Spring Broken

31 03 2011

The throngs of students is thinning along Florida’s Gulf Coast. I have just returned from a pleasant drive through Panama City Beach. There are still some young bucks and pretty fillies roaming the resorts, but for the most part, the college crowd has returned to their respective campuses. In their wake, is what, my partner David refers to as the “spring broken.”

These are the people who flock to the Beach to cash in on the partying with no intent on furthering their higher education. They usually go the way of the homeless.

Sitting outside of McDonald’s the other day, enjoying my smoothie drink and soaking up the sunshine, I was confronted by one of the Broken. My mistake was making eye contact, which gave him the green light to proceed.

“Hey Brother, can you spare a few dollars so I can get something to eat,” said the Broken man.

It always begins with “Brother.”

During my campaign, I encountered many homeless people. Such was the state of affairs in area crippled by a disastrous oil spill and weak economy. I made it a priority to shine the light on their struggles and to visit organizations dedicated to lending a helping hand.

Sadly, I also found that not every “Broken” person wants a way out of their situation.

“My wife and I are on the street,” the man continued, although their was no sign of this ‘wife’ and he didn’t appear to be starving.

I looked at the man again in the eyes — without uttering a word.

He read my mind and moved along, mumbling to himself all the way. I felt uncompassionate at first, but knowing the street life, I realized he had the ability to find shelter and provisions for his family, if they did exist, and my two cents would have little affect. There are those who are truly in dire circumstances and this man was not one of them. Broken maybe, but still capable of pulling up his boot straps.

Balancing compassion with security has become a major theme of Panama City’s municipal election. What voters need to hear now, more than anything, is a success story. We know the causes of homelessness — mental illness, substance abuse and poverty just to name a few. And we have seen the Broken walking the streets, gathering at the Mission and sleeping on park benches.

What we, as a community, need to see now is the ones who made it out alive. The ones who pulled themselves up by their boot straps and with a little help from Uncle Sam, the Almighty or an unsung guardian angel, graduated to a productive life.

My walk through humility forever changed how I view society. It gave me a unique perspective on the plight of the less fortunate. I can voice my observations and opinions confidently because I have walked in their shoes.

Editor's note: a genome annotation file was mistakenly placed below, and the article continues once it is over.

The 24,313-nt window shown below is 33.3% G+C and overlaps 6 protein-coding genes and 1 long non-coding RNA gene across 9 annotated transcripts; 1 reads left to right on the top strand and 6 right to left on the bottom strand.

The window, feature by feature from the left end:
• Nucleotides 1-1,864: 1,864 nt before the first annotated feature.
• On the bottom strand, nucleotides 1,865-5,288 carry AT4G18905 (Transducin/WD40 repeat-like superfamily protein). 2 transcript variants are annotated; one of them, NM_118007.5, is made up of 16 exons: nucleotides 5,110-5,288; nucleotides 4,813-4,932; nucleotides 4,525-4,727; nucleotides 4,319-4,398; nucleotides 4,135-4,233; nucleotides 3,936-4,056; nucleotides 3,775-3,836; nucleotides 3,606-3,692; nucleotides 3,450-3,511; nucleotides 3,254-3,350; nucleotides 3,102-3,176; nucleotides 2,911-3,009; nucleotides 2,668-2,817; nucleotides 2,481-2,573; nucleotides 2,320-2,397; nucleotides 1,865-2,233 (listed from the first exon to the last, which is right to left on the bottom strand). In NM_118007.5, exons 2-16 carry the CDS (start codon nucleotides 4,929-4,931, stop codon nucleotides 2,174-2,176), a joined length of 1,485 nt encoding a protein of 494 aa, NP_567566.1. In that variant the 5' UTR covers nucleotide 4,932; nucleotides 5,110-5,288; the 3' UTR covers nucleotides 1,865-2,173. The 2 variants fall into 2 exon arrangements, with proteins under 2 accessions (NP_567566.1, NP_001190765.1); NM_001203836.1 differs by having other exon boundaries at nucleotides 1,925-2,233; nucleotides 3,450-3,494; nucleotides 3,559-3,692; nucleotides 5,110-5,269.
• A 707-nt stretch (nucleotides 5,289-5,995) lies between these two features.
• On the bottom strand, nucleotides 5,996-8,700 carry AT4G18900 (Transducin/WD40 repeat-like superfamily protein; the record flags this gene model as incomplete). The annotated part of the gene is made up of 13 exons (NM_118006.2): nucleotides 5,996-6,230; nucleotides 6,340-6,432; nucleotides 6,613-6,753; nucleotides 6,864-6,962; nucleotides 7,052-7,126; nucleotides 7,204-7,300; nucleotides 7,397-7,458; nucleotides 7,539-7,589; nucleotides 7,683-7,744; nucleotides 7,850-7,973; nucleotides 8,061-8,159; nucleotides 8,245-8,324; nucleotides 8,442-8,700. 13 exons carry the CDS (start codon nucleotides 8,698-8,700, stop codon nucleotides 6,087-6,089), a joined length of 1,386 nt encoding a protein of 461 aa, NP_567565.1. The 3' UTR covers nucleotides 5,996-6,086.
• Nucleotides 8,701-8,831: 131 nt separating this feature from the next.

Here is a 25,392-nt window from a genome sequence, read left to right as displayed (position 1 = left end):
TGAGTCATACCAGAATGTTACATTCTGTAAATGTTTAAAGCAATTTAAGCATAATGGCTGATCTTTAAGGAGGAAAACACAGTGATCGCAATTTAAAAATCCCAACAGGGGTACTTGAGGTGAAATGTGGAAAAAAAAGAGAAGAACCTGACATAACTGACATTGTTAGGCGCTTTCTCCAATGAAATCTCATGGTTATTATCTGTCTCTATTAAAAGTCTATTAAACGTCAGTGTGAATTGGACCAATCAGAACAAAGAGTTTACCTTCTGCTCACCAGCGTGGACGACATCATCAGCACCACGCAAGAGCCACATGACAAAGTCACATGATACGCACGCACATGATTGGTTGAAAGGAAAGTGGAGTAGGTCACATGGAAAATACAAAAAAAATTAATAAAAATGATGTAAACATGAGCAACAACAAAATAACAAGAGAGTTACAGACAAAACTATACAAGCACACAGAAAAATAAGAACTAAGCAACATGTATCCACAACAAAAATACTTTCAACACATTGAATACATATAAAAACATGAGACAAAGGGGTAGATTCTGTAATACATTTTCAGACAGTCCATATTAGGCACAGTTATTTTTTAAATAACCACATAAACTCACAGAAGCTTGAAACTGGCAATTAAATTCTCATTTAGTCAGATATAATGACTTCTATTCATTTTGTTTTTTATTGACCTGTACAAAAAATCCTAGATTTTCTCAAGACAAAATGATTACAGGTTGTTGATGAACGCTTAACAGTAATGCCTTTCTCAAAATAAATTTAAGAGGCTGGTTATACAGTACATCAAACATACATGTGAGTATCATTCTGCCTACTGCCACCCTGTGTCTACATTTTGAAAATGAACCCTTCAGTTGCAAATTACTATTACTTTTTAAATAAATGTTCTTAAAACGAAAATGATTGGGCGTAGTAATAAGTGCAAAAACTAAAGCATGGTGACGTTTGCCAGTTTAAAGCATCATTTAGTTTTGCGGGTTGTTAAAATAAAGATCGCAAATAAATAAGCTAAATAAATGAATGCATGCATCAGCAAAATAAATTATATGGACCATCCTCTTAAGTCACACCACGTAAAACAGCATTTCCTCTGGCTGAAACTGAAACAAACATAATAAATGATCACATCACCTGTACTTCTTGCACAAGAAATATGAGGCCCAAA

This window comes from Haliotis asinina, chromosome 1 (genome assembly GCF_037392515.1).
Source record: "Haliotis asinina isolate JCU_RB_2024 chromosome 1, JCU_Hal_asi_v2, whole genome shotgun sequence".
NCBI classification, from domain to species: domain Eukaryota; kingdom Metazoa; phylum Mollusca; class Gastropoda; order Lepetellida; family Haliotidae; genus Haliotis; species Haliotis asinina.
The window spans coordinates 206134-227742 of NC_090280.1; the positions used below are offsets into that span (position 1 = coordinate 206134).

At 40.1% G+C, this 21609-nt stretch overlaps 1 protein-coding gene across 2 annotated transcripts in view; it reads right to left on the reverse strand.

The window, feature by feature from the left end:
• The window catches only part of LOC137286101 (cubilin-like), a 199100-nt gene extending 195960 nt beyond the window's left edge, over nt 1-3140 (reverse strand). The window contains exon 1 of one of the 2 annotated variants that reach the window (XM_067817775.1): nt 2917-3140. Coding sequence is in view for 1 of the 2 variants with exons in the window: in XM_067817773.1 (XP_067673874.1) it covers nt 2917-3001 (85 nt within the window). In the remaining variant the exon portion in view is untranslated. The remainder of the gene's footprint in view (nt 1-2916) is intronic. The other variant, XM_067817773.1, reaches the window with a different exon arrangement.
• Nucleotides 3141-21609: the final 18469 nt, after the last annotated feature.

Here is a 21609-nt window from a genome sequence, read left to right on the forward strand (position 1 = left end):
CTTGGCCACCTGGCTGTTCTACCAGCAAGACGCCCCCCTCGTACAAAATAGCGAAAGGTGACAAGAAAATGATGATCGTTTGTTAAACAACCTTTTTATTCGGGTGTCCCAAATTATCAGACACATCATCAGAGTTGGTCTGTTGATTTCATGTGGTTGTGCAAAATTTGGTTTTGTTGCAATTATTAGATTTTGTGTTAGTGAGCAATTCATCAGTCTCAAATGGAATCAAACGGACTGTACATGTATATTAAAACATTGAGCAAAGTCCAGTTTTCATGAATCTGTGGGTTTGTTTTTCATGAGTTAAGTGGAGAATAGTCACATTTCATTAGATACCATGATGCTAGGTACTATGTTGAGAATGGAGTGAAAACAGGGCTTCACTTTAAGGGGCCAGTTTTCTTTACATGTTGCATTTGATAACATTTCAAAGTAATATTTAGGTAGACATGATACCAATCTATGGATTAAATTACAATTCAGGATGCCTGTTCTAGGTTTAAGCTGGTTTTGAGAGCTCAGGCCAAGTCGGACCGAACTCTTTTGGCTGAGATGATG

To me, the bottom line to getting out of the bottom of the pit is recognizing where you are.

There is help out there. The first step is seeking it.

 

 

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Adopting a New View of Parenting

15 03 2011

We’re in the midst of ‘Spring Break.’ An American rite of passage. And I’m staying as far away from the action as I can.

Been there. Done that.

As a college prepster at Troy, my fraternity brothers and I made the annual trek to PCB to engage in the festive atmosphere. We would hit the beach during the day, chug a lot of beer, talk about sports and gaze at the girls before getting cleaned up for a night at the clubs.

Places like the Boardwalk and the Summit are still etched in my mind. I was such a dork back then. I wasn’t much into physical fitness in college, not like I am now. I was more concerned with equations and hypothesis, particularly when it came to sports teams.

So, I kept my shirt on at the beach. No need to let — as some of my fraternity brothers dubbed it — “the bird chest” out of its cage.

They say college is all about self discovery. I discovered, thanks to my fraternity, the differences and similarities that bring young men together. Beer also breaks down a lot of barriers.

These days, most of my fraternity brothers are married with children. I wonder what it’s like.

Tonight, I attended a presentation on adoption in the State of Florida. The attorney, a Harvard educated Jewish woman from New York, explained the situation for same-sex couples and for the first time, I thought long and hard about fatherhood.

There are so many children in the State’s system in need of loving and caring homes. Crime and poverty have left innocent children yearning for a positive parental environment. This being another discovery from the campaign trial.

The fact that I am no longer drawn to the beach parties or long nights clubbing is a sign that I am ready to begin a new chapter in my life. My relationship with David has truly made me wiser and healthier and I would like nothing more than to continue on that path through mentorship.

Through the course of the campaign, as I visited community after community hit hard by the recession, I came to realize how privileged my childhood was. My parents made many sacrifices in order for my brother and I to live comfortably. This I now see clearly. By the same token, thanks to my travels and adventures as a journalist, I am keenly aware of the dangers out there and influences that can lead to broken homes.

So, in conclusion, if I can make a difference — for the better — in the life of a disadvantaged child, then I feel it is my duty as a humble public servant to volunteer.

And with this I have graduated from ‘Spring Break’ as we have known it.